The crude complex is feeling charitable today, giving away most of its overnight gains, as last night’s bullish API report head-faked the market. As Nonfarm Friday looms next on the radar, hark, here are five things to consider in oil markets today.
1) In the latest feature on NPR’s Texas Standard, we discussed how crude waiting offshore in the US Gulf dropped to its lowest since mid-November last week, amid a lull in arrivals from the Middle East. Crude fell 9 million barrels over a two-day period, before rebounding again over the weekend amid a slew of arrivals from Venezuela. Hark, the interview is here, while the drop – and subsequent rebound – can be seen below:
2) Mexican crude flows to the U.S. have been gradually dropping in recent years, as the Latin American nation looks to diversify away from its main customer (the U.S.), and also amid an ongoing decline in its domestic production.
However, as Canadian heavy crude imports to the U.S. could drop in the coming weeks amid supply disruptions (due to a fire at an Alberta oil sands plant), Mexican barrels could step up to the plate to fill this potential void. The U.S. is still the destination for about a half of Mexican exports:
3) Today’s inventory report has been fairly underwhelming for the bulls, in light of yesterday’s API report which showed three chunky draws to inventories. Today’s build to crude stocks and minor draws to the products is causing a tempering of bullish optimism.
Refining activity continues to increase, in line with last year, as we exit from refinery maintenance and look ahead to driving season. The aggregated picture, however, disguises a fairly mottled backdrop on a regional basis in the last week.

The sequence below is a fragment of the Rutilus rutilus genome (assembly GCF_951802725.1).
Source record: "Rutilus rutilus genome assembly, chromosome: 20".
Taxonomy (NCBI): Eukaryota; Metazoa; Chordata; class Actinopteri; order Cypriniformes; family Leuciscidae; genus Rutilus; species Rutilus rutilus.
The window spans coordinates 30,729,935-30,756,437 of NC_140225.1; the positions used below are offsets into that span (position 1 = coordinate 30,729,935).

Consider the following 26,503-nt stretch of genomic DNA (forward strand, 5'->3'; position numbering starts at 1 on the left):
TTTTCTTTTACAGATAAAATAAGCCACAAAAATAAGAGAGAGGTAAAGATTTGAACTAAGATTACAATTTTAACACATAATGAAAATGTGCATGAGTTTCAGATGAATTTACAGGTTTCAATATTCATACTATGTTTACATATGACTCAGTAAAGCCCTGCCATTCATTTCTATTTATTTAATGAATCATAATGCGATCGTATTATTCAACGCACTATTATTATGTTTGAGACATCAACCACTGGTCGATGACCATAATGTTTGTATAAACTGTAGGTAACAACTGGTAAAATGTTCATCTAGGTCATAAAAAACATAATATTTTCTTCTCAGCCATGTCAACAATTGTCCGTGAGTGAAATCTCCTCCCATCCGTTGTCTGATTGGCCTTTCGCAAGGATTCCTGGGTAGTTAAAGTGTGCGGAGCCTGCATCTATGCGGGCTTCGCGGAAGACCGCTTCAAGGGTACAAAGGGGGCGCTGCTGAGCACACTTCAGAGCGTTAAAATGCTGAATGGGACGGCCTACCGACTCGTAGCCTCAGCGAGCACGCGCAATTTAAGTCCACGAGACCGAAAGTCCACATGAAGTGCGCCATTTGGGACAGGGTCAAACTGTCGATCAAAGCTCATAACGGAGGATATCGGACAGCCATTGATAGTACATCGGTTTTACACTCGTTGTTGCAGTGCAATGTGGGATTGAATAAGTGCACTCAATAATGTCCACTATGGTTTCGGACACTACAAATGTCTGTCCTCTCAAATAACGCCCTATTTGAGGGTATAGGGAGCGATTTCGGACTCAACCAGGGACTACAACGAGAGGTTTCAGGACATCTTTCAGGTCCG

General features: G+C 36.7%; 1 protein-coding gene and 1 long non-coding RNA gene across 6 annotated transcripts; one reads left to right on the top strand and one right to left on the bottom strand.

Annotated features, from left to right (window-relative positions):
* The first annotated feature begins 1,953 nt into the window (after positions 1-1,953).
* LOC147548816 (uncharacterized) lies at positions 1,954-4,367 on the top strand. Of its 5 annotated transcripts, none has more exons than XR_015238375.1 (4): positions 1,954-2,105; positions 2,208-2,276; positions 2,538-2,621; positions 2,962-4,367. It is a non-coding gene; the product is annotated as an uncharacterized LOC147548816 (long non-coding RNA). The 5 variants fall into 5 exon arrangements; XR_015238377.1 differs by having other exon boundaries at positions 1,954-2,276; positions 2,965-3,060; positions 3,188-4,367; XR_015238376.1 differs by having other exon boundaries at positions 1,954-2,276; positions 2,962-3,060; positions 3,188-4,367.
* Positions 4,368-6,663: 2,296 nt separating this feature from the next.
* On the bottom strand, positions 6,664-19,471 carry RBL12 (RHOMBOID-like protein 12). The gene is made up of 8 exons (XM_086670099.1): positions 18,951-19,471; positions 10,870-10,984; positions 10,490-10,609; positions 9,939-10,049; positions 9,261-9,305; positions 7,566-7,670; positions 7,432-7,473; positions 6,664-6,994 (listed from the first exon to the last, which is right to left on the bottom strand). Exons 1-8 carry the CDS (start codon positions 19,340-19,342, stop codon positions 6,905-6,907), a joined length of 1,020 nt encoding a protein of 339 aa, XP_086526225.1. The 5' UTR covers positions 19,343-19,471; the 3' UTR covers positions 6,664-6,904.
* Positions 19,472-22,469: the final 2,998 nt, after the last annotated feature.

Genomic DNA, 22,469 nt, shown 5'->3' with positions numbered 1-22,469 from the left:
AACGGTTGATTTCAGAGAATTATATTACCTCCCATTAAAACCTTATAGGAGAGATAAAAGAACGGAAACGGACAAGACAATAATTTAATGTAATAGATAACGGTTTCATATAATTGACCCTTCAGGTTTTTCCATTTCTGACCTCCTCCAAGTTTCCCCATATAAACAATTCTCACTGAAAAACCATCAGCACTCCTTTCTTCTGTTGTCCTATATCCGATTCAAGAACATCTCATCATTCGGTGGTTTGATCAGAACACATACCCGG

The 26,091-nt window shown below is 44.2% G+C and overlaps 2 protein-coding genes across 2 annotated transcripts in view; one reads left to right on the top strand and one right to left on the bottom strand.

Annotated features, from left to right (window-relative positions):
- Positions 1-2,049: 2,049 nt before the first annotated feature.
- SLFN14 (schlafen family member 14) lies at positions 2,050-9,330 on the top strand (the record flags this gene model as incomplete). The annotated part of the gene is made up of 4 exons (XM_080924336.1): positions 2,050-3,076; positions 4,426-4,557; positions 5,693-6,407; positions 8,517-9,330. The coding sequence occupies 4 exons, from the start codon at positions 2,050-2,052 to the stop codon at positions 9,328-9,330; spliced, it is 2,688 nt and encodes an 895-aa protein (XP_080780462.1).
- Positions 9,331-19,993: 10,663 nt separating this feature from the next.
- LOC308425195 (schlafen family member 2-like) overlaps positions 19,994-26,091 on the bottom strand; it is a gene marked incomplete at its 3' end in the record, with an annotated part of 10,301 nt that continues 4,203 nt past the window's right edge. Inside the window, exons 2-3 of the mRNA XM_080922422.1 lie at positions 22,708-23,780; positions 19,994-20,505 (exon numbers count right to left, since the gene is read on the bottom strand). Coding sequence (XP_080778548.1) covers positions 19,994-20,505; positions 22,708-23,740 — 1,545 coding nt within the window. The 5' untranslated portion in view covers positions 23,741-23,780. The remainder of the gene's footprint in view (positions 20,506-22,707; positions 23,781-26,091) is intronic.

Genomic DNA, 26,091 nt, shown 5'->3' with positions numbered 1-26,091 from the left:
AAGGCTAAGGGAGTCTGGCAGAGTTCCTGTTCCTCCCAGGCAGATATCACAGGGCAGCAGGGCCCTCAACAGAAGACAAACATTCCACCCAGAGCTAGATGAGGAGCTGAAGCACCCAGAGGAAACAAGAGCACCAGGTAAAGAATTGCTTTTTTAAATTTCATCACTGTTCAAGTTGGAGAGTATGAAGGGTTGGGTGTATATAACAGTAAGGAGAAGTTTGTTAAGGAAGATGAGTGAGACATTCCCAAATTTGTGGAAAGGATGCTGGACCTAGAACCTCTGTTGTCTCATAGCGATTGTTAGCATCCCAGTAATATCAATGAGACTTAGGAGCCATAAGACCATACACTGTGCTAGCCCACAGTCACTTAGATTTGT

While Gulf Coast crude inputs dropped by nearly 200,000 bpd on the week prior, the East Coast saw a strong rebound in activity, albeit from an extremely low level. After crude inputs reached their lowest level since February 2015 in recent weeks, PADD1 runs have rebounded by 167,000 bpd, up to 73.6 percent in terms of the utilization rate, from 60.5 percent last week.
4) With U.S. crude grades heading further afield, the below chart is a useful guide to show when U.S. crude has arrived on Chinese shores – and what grade. As the trend of reverse-lightering and co-loading continues to grow from U.S. shores, an increasing number of U.S. barrels are set to discharge in China in April and May.
5) Finally, this article provides the stat of the day, as waterborne vessels may have to spend an additional $60 billion each year on fuel come 2020, as new emissions rules kick in. Rules have been approved by the International Maritime Organization (IMO) to cut the amount of sulfur in fuel on merchant ships, from 3.5 percent to 0.5 percent, driving up transportation costs.
Only 2.2 percent of the merchant ship fleet will have scrubbers installed by 2020, meaning the rest will have to buy cleaner, more expensive fuel.